Beirut (AsiaNews) - "Aleppo residents are filled with weariness and resignation today," said a Christian Syrian, a doctor, who has remained behind in the war-torn city. From time to time, he has written "letters" to his Lebanese friends, 'mission reports' on the state of this big city, home to one of the biggest and most important Christian communities in Syria.
Aleppines are resigned to seeing their city cut in two, he writes, with hundreds of thousands of displaced people living in the areas considered "safe". Their unstoppable flow continues. Every day one can see small trucks crammed with people, furniture and mattresses, moving through the streets, in search of shelter. Still, a semblance of "normal" life goes on in the city, split in two between loyalists and rebels.
People have become accustomed to the deafening noise of gunfire and shelling, as well as to the sound of military aircraft flying over the city. But every burst of shelling heralds more violence in a city where a special security code regulates driving. Some streets have become sniper alleys; in others, people play Russian roulette with their life, haunted by car bombs that can explode at anytime and anywhere, but more so at rush hour near militarily sensitive points.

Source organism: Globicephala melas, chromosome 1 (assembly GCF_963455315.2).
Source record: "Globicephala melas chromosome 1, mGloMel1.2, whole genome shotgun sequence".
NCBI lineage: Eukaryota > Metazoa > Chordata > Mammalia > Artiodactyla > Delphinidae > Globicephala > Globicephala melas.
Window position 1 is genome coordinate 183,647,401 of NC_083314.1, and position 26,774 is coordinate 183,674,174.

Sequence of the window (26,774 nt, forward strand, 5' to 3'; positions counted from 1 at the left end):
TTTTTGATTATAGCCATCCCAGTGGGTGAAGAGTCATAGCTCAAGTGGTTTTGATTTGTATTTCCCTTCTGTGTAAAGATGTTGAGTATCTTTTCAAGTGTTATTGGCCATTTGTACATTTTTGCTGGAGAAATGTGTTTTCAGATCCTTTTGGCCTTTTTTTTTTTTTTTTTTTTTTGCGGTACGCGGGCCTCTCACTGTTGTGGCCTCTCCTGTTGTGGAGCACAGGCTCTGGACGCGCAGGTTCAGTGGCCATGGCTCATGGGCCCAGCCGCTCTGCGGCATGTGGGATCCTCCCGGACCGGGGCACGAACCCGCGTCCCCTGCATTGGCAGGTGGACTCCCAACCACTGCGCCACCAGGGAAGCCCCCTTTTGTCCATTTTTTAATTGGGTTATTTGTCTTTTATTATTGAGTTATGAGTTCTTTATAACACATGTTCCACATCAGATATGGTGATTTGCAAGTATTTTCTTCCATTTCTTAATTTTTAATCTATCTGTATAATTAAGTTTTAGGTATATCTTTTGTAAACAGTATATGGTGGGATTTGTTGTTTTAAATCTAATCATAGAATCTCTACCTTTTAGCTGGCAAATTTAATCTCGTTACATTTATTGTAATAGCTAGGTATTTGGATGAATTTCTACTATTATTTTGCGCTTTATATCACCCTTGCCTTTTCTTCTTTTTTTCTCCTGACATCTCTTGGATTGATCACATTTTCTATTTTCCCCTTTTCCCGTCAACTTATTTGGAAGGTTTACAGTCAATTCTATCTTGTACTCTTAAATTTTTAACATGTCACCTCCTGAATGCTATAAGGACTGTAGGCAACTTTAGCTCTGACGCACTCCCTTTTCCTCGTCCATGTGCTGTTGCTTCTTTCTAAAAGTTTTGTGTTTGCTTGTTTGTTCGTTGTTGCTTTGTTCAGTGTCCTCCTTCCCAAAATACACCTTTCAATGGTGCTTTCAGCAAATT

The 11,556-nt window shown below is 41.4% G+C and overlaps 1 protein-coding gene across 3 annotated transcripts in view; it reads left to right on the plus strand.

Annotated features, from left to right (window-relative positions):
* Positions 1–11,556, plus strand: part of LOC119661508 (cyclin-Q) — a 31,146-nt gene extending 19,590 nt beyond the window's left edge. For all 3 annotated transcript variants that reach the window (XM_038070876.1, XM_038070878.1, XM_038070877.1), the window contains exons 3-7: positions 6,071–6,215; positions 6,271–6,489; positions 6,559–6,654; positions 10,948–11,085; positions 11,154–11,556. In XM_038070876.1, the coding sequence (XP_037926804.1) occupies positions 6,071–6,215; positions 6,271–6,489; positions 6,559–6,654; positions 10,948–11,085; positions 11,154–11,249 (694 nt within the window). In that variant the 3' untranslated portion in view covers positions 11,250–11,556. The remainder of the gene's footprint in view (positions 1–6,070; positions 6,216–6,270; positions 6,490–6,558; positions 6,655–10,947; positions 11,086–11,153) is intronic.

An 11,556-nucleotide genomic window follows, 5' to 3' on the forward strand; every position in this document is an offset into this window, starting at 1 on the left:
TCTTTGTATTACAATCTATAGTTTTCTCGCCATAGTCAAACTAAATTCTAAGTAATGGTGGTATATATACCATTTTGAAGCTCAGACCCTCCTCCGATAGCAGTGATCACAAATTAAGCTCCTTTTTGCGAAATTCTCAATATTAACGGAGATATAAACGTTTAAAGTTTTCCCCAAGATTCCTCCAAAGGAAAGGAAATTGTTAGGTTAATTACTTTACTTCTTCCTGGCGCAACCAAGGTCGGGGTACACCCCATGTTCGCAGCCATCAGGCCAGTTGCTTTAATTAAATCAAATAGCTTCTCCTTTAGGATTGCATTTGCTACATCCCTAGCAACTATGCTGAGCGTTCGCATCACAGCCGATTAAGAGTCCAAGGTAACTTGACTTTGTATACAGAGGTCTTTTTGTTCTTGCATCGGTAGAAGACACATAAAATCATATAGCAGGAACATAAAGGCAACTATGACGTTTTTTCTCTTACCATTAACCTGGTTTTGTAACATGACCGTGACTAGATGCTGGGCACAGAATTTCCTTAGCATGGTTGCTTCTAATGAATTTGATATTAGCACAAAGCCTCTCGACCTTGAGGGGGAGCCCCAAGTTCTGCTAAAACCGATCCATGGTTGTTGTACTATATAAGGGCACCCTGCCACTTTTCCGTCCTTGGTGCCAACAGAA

Wealthy residents are always in danger of abduction. In our doctor's letter, kidnappings are a tale of daily occurrence as armed groups seek ways to finance their struggle or thugs take advantage of the chaos to fill up their pockets.
Allepines have still access to drinking water and electricity but they are rationed: two to four hours a day. Mobile phones and the Internet still work but are frequently cut without notice. The same goes for fixed telephone lines.
In areas deemed safe, traffic jams are a nightmare. However, war and fighting have limited the scope of movements. Sometimes, people walk home forced by local militias.
"I saw," the doctor said, "young people carry elderly parents or grandparents on their back up to Sheikh Maksoud," a mostly Kurdish district.
During the day, stalls and street vendors fill the sidewalks, with everything on sale for survival. Poverty is clearly on the rise and more and more beggars walk the streets.
"Aleppo becomes a ghost town as soon as the sun begins to set. Streets are empty as people lock themselves in their homes until the next morning, without much to do other watch TV or listen to the radio," the Christian Syrian doctor says as he ends his letter.
It is unclear whether this "letter from Aleppo" is an appeal for help or a sign of hope. Undoubtedly, it is both since "life goes on" despite everything, and the people of Aleppo, Christians and Muslims, are not yet at a point of desperation. However, their new war routine is anything but normal.
Although Syrian Christians support their compatriots, their suffering is more specific since their existence is more fragile and under threat than that of Muslims.
The two tragedies, the two distinct causes, must be defended. Anyone fighting for one is fighting for the other.